Now equipped with a SoundTraxx Tsunami Digital Sound Decoder, Athearn also produces MT-4s with partially shrouded skyline casings; some of those received the spectacular Daylight livery on the cab and tender for hauling Espee passenger trains.
Athearn pride shows in their packaging. Athearn Genesis models are packaged in a sturdy glossy blue box which is decorated with a gold embossed Genesis logo. The locomotive and Vanderbilt tender models are securely held in an open side, form-fitted wraparound cradle which provides a base, ends, and top; the cradle snap locks via a tab to an end. Within the cradle the models are protected from scuffing by foam blocks and sheets. The cradle is then ensconced inside a clear plastic sleeve, and a piece of Styrofoam supports the base of the cradle. The sleeves snugly set inside cutouts in a thick foam tray in the box. Finally, a thin foam sheet protects all of the above from the inside of the box lid. These models are superbly protected from shock and jostling.
Documentation includes a DCC quick-start guide, an Athearn advertisement, and a 10 page booklet about the model and the prototype. It features a detailed history of the type, an exploded-view parts diagram and parts list, a dramatic watercolor of a racing MT-4, and an MT-4 photo gallery. The DCC quick-start guide lists web sites for referencing further information.
The locomotive and tender are fully assembled. You must join them before they will operate; a plug from the tender fits into a receptacle under the cab apron and the two units are joined by snapping an engine mounted drawbar into the tender. The MT-4 continues the tried and true Athearn model engineering concept. You have an injection molded styrene body shell secured upon a die-cast underframe by tabs and screws. Mounted on the underframe between two metal weights is the dynamically balanced five pole skew wound motor with dual flywheels. This transmits power to the axles of each powered driver via the Genesis driveline and worm gears. The only drawback is that the drive can be seen in the open space between the running gear and the boiler. Power is transmitted from the track to the motor via spring-button pick-ups. These are small rods that touch the inside of the drivers. Though this method has been used for decades, some DCC users warn that these can melt should the model encounter a severe short circuit. All eight wheels pick up power. Two have traction tires.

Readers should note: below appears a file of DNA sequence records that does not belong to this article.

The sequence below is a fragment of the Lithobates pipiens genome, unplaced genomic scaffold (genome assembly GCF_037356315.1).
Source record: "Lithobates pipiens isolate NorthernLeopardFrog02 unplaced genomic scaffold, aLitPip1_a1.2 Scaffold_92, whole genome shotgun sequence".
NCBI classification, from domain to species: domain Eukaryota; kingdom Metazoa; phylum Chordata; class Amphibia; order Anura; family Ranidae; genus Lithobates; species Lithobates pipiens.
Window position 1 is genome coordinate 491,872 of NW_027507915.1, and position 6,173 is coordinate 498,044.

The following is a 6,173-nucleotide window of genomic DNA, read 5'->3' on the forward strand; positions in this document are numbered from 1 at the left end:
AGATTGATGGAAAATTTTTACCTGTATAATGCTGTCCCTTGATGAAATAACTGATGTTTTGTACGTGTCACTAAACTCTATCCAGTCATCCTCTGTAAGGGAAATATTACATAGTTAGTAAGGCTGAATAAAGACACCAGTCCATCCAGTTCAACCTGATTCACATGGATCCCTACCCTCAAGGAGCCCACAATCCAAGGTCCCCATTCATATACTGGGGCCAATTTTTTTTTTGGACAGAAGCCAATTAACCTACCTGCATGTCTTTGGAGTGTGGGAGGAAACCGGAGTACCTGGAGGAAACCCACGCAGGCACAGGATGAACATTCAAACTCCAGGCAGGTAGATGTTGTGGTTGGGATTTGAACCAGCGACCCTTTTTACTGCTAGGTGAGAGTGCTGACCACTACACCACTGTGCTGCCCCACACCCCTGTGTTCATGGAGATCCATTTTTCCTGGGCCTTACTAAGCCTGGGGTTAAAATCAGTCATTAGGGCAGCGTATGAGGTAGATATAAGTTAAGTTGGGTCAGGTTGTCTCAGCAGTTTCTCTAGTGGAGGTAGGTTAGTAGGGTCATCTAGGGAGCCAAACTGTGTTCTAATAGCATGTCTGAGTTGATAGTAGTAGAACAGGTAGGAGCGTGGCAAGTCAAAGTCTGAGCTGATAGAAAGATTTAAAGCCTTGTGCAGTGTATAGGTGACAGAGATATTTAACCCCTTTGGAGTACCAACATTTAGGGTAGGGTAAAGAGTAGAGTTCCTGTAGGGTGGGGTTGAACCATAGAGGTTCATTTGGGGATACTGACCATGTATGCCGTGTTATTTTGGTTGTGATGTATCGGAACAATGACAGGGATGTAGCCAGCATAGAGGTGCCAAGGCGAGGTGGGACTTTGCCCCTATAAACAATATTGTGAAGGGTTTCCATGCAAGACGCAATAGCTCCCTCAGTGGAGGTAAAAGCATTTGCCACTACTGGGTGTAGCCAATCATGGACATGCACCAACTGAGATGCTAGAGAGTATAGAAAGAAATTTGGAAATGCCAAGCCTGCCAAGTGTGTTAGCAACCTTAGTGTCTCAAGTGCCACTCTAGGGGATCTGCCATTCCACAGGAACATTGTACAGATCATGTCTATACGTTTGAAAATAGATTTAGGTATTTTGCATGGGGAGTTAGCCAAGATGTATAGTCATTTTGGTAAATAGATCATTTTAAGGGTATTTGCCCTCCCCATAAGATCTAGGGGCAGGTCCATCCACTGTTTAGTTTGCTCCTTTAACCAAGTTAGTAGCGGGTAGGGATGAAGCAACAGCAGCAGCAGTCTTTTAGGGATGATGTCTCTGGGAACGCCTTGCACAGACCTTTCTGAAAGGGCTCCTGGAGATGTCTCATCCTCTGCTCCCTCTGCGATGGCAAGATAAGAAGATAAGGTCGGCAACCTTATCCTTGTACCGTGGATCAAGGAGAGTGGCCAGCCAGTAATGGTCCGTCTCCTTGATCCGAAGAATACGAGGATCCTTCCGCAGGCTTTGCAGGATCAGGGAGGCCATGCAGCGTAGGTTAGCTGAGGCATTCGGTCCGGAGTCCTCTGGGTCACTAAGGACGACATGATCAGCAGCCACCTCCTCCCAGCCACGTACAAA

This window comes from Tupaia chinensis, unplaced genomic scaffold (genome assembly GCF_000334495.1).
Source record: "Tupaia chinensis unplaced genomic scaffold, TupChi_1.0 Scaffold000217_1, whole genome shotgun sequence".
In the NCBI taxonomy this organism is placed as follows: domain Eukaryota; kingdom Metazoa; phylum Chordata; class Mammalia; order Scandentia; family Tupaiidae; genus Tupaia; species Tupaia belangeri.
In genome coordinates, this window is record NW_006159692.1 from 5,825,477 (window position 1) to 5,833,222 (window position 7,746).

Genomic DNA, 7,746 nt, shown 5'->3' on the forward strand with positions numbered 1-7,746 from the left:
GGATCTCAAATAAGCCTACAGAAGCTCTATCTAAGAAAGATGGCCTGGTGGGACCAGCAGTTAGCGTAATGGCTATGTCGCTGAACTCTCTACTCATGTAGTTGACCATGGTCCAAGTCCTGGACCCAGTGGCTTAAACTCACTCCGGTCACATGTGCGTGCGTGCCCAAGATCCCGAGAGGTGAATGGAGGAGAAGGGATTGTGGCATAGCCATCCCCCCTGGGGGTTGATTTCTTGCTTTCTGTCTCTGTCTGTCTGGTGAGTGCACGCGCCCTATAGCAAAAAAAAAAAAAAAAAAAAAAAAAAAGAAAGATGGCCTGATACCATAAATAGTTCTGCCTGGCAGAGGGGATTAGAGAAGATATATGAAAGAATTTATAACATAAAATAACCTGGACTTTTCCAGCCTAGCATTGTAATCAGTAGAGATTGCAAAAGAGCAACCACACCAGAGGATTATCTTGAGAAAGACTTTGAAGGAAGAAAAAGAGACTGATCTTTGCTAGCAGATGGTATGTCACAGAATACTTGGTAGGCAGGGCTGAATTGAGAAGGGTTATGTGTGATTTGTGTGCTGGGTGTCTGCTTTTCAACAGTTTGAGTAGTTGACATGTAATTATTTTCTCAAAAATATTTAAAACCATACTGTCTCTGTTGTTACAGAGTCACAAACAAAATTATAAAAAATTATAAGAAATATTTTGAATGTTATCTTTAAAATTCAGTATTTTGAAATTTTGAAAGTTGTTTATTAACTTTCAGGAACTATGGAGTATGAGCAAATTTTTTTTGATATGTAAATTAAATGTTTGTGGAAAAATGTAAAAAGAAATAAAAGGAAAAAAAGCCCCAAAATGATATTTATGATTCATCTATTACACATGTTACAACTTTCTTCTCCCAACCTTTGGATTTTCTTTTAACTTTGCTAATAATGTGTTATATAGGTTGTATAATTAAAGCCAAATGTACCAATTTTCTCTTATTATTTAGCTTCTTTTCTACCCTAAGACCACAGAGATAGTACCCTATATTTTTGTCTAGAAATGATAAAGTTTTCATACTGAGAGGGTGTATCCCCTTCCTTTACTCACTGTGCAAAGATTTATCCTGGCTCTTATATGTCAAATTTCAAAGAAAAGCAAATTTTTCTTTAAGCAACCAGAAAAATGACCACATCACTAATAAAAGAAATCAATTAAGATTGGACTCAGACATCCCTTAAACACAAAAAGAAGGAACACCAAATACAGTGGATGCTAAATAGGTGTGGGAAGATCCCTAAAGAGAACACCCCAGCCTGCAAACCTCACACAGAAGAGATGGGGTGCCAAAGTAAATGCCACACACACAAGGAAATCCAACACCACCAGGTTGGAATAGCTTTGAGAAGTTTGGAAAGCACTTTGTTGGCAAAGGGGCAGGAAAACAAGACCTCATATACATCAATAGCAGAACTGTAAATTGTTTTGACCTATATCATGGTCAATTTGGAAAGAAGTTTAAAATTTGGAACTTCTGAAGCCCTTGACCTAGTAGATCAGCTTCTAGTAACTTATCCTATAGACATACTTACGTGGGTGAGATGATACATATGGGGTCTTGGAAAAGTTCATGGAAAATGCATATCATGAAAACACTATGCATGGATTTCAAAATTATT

Some previous steam locomotives by Athearn featured a single connecting rod for all of the drivers. Prototype steam loco manufacturers found this to be flaw, and it does not work well on model steam locos, either. The more drivers, the more binding can occur. Athearn manufactures the connecting rod for the MT-4 in three parts. Attached to the rods is a good representation of Walschaert valve gear. The metal drivers are blackened with nickel tires. Unfortunately, the pilot and trailing truck wheels are shiny, as are the tender wheels.
The top boiler shell is molded as a single piece. Most of the main details are plastic or light metal and separately applied. Few elements are molded on. Not all parts listed on the website are applied to all models. Only those parts applicable to the prototype are included with the finished model. The website states the model has see-through running boards when in fact, they are solid.